The narrator of this vignette describes how soldiers take six cabinet ministers outside and line them up to be shot against the hospital wall in the courtyard. Dead leaves littler the courtyard, and puddles of water, from a hard rain, dot the ground. The hospital is boarded up. One of the ministers has typhoid and cannot stand up against the wall. They let him slump down. He is sitting when the executions begin.
This brutal vignette offers very little specific information, such as who the ministers are, or which soldiers are doing the executing. What is important here is the viewpoint. The narrator—whether merely a witness or a member of the execution squad—describes the whole scene in a dull, matter-of-fact way, suggesting someone numbed by war and its horrors.
“The Battler,” pages 53-62
Nick Adams finds himself on the ground with a skinned knee and hands, as well as a black eye. The train from which he has just been thrown by the brakeman is rounding a curve and chugging out of sight. Nick curses the brakeman, who had tricked him and then tossed him off the train. Nick had hopped the train as it slowed down outside Walton Junction and ridden it until he was kicked off, near Mancelona.
Nick begins to walk along the track, and eventually he sees a fire in the distance next to the tracks. He carefully approaches it and discovers a man sitting with his head in his hands. Nick announces himself, and the man does not seem surprised. He asks how Nick got his black eye, and he suggests that Nick throw a rock at the brakeman when the train passes again. In the firelight, Nick can see that the man’s face is a mess, and when the man takes off his hat, he shows Nick that he has only one ear. The other has become a stump. He tells Nick that he is “crazy” and asks if Nick is crazy. Nick says he is not. Then the man tells Nick that he is Ad Francis, the one-time prize fighter. Nick believes him. The man says he beat his opponents because his heart beats slower than most. He makes Nick feel his pulse to prove it.
Another man appears. He is a negro named Bugs, and he begins to cook ham slices and eggs on a skillet over the fire. He asks Nick to slice some bread from a bag he brought, and when Nick takes out his knife to do so, Ad asks to see his knife. Bugs quickly tells Nick not to let him have it. After that, Ad stares maliciously at Nick as they each eat their ham and egg sandwiches. When Bugs offers Ad another, the man instead gets to his feet and taunts Nick. He says that no one invited Nick to eat with them, and that Nick was “snotty” for refusing to show Ad his knife. As he draws closer and closer to Nick, Bugs comes up behind Ad and clubs him with a blackjack. Ad falls unconscious at Nick’s feet. Bugs says he has to do that every time Ad becomes crazy. Ad will not remember a thing.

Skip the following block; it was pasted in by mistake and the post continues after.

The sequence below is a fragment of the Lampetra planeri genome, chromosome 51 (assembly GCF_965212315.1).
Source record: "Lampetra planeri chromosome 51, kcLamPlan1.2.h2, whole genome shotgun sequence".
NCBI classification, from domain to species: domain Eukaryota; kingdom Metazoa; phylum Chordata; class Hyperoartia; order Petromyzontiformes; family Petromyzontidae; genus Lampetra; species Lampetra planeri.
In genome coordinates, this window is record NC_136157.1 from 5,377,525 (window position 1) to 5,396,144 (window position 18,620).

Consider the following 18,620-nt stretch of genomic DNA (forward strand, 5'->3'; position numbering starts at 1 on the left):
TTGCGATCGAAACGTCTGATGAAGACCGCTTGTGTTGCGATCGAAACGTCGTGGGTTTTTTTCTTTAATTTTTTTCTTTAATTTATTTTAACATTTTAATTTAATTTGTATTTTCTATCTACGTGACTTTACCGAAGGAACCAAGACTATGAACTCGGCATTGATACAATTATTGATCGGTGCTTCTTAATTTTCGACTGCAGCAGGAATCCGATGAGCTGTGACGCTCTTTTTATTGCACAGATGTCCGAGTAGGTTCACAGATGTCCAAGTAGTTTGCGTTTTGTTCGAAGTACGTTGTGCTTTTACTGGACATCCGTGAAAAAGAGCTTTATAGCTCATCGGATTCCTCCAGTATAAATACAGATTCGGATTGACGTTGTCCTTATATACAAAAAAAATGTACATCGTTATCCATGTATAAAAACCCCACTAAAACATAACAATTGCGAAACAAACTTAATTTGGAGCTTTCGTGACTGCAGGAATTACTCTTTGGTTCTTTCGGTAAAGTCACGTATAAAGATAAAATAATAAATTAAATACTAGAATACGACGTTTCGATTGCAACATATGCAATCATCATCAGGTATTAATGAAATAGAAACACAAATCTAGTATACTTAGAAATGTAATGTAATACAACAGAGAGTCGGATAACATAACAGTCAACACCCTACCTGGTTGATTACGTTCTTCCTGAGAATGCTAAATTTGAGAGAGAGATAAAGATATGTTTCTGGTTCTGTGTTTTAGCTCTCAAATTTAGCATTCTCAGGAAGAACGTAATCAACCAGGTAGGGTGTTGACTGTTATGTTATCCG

Bugs offers Nick some coffee. Nick asks how Ad became crazy. Bugs says part of the reason is from fighting so much, but he really became crazy when his wife—who looked so much like him that the papers reported that they were brother and sister—left him.Bugs says he met Ad while in jail. Ad was in for beating up people, and he was in for cutting a man. Once he got out, Bugs hooked up with Ad and has been looking after him ever since. The wife sends Ad money on which to live.
Bugs says he needs to revive Ad, but that Nick had better leave before he does. Very politely, he makes Nick another sandwich and says goodbye. As Nick leaves the camp, he hears Bugs speaking gently to the fighter, bringing him back to consciousness.
Nick seems to be leaving behind his childhood and journeying somewhere, although the narrator never says where. His encounter with Ad Francis and Bugs puts him in the brotherhood of men who make their way in the big world, not without a few bumps along the way. Both men are criminals and have seen plenty, but each seems to have withdrawn from the world. They are a lesson to Nick, who has his life before him, wherever he is going. The irony of this story lies in the fact that Bugs treats both Ad and Nick with such kindness and courtesy. Like the fire in the dark, this kindness speaks of humanity and brotherhood. As Nick leaves it behind, what else is he leaving behind?